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She didn’t have an Uber account, but charges to the ride share company maxed out her credit card

DENVER -- Brenda Fields is a single mom working hard to support her family, which is why the last thing she needed was for someone to use her credit card to pay for trips using Uber.

"They maxed out my credit card once and my credit went down 30, 40 points, very frustrating," Fields said.

She told KDVR she has never used ride-sharing apps, which makes the charges even more mysterious. She got a new credit card number since the old one was compromised, but the charges appeared again.

"It’s scary because I don’t know who it is,” she said.

Field’s bank is investigating the case and Uber is not holding her responsible for charges from the stolen credit card number.  Fields said she is dealing with serious consequences now.

“I’m trying to buy a new home and I can’t because all of these transactions are affecting my credit," she said.

Cybersecurity expert Donald Mclaughlin of CP Cyber Security Consultants told KDVR hackers can get your credit card number from just about anywhere, including online sites and even gas pump card readers.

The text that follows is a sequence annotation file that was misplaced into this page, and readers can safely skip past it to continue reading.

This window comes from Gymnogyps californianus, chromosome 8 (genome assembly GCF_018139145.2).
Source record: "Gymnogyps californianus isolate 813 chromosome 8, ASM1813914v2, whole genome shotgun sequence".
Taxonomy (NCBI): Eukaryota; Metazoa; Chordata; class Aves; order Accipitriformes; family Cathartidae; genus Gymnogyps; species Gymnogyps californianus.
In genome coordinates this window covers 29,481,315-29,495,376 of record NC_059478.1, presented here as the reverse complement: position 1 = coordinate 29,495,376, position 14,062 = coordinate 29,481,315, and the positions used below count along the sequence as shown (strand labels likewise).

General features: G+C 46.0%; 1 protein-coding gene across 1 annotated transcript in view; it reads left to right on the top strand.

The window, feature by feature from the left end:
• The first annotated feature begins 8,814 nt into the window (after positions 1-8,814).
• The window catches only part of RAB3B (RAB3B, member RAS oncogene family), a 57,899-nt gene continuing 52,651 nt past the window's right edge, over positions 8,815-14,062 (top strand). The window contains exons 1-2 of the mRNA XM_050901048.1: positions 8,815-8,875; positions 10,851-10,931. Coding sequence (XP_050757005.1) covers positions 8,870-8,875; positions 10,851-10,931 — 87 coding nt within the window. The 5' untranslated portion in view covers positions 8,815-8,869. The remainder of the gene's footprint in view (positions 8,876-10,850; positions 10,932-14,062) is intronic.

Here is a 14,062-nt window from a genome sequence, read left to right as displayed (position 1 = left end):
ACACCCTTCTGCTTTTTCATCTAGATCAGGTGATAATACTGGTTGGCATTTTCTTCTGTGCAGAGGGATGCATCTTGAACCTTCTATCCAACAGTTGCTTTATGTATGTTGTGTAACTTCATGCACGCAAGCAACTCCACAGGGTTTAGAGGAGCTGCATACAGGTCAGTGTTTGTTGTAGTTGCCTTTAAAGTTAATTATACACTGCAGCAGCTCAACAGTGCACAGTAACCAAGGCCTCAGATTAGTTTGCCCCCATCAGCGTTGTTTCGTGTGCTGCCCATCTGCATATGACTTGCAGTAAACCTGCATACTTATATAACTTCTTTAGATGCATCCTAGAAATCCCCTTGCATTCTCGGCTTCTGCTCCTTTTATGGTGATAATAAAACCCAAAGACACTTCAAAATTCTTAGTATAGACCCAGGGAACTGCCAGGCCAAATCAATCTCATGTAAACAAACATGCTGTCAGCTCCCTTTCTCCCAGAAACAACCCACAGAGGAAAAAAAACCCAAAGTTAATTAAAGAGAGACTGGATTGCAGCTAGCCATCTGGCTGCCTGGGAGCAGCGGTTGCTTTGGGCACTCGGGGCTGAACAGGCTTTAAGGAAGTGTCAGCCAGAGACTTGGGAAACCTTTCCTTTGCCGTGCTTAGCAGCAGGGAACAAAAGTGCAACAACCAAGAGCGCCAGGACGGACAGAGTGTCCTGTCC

“They could use that credit card anywhere, they just happened to choose Uber,” he said.

He advised that password protection programs and credit monitoring are important when it comes to guarding your accounts.

"If one account is compromised and you use the same password everywhere then now all of your accounts are compromised, by using a password manager you can isolate those compromises to just one account,” he said.

He also said using the two-step authentication feature is also important, so you are notified right away when anyone tries to access your accounts.

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